by Thomas W. Finley

Chapter 7-4 (contd.)


The Bible reveals a distinctive feature of the Judgment Seat of Christ in regard to the believer’s entry or non-entry into Christ’s coming Kingdom. It involves our name being confessed by Christ in approval, or us being denied by Christ in disapproval. Let’s look at several New Testament passages in order to develop this concept.

Matthew 10:32-33 and Luke 12:8-9 are sister passages concerning confession and denial. These verses occur in similar contexts. Matthew 10:16-39 and Luke 12:1-12 are displayed below as the contexts of these verses.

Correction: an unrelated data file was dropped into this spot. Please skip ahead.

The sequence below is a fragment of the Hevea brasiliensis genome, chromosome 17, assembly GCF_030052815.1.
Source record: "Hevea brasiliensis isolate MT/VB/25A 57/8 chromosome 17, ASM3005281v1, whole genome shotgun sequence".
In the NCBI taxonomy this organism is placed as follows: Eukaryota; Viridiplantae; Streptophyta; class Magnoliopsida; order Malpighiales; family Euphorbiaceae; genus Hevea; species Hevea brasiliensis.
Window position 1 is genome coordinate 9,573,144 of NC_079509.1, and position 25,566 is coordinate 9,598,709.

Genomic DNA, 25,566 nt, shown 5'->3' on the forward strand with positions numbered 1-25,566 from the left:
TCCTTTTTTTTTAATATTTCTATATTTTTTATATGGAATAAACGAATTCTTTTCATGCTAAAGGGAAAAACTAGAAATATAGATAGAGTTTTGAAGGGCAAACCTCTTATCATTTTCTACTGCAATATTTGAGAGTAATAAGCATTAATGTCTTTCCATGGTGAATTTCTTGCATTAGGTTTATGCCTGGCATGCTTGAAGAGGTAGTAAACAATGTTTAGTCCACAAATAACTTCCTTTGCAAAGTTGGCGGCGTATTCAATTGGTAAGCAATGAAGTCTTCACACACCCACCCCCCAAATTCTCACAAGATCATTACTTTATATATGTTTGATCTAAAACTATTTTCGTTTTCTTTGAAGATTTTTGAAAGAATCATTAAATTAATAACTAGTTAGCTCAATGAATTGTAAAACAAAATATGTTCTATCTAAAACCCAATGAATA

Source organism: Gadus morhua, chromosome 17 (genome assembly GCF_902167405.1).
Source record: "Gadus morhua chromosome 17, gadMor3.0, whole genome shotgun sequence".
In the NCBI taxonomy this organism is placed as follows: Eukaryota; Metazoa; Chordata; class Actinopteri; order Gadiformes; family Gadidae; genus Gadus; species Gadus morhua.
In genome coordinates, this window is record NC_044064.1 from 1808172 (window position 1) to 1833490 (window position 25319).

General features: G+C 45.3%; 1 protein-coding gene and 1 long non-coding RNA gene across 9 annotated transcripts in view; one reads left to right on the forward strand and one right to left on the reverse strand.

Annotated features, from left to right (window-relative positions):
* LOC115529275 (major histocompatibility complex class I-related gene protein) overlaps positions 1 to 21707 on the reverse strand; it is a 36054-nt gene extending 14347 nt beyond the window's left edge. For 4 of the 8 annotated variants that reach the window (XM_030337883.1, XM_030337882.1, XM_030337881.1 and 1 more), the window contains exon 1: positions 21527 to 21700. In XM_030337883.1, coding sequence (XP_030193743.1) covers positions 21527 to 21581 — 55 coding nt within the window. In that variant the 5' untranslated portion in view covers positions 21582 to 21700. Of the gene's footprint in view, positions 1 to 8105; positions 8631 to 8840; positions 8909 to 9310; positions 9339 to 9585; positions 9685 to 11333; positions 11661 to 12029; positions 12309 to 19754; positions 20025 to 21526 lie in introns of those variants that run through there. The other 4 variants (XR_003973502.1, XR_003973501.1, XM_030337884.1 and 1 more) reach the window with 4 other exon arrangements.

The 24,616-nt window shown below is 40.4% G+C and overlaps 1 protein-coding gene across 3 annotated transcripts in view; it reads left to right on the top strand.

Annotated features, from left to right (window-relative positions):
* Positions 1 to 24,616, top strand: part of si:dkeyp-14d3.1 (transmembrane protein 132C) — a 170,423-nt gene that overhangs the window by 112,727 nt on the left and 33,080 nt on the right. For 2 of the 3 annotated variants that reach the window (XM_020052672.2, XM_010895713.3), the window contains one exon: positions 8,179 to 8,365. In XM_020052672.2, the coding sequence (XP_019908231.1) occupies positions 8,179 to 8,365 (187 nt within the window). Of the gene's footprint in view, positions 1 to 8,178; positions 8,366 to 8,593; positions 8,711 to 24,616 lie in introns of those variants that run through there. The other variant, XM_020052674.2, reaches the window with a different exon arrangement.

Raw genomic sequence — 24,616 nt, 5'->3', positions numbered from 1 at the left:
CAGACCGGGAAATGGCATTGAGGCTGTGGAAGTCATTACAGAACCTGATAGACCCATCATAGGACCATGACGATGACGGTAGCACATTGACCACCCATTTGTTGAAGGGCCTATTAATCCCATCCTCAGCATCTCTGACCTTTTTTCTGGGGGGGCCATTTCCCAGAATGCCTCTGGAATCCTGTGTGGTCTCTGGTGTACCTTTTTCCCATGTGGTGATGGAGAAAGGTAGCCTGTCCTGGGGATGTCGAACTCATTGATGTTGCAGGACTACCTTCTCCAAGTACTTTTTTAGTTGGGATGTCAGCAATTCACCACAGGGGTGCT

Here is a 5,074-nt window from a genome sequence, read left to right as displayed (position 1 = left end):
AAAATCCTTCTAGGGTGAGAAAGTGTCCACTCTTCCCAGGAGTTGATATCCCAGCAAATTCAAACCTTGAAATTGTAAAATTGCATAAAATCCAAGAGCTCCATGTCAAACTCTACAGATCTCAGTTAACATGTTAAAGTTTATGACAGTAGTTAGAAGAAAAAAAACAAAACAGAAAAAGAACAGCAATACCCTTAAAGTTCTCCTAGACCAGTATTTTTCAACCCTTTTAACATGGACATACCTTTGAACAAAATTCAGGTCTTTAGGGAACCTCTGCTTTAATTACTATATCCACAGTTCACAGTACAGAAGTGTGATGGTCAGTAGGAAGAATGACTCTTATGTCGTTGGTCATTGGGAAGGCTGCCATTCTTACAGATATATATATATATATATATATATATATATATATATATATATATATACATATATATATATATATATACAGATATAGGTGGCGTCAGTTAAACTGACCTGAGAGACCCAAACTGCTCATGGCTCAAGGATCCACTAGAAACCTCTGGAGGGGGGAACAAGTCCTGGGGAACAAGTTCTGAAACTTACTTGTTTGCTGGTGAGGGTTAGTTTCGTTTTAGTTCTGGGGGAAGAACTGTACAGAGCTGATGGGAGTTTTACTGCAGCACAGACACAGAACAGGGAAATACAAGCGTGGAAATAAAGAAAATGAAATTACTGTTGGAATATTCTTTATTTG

16 "Behold, I send you out as sheep in the midst of wolves; therefore be shrewd as serpents, and innocent as doves. 17 But beware of men; for they will deliver you up to the courts, and scourge you in their synagogues; 18 and you shall be brought before governors and kings for My sake, as a testimony to them and to the Gentiles. 19 But when they deliver you up, do not become anxious about how or what you will speak; for it shall be given you in that hour what you are to speak. 20 For it is not you who speak, but it is the Spirit of your Father who speaks in you. 21 And brother will deliver up brother to death, and a father his child; and children will rise up against parents, and cause them to be put to death. 22 And you will be hated by all on account of My name, but it is the one who has endured to the end who will be saved. 23 But whenever they persecute you in this city, flee to the next; for truly I say to you, you shall not finish going through the cities of Israel, until the Son of Man comes.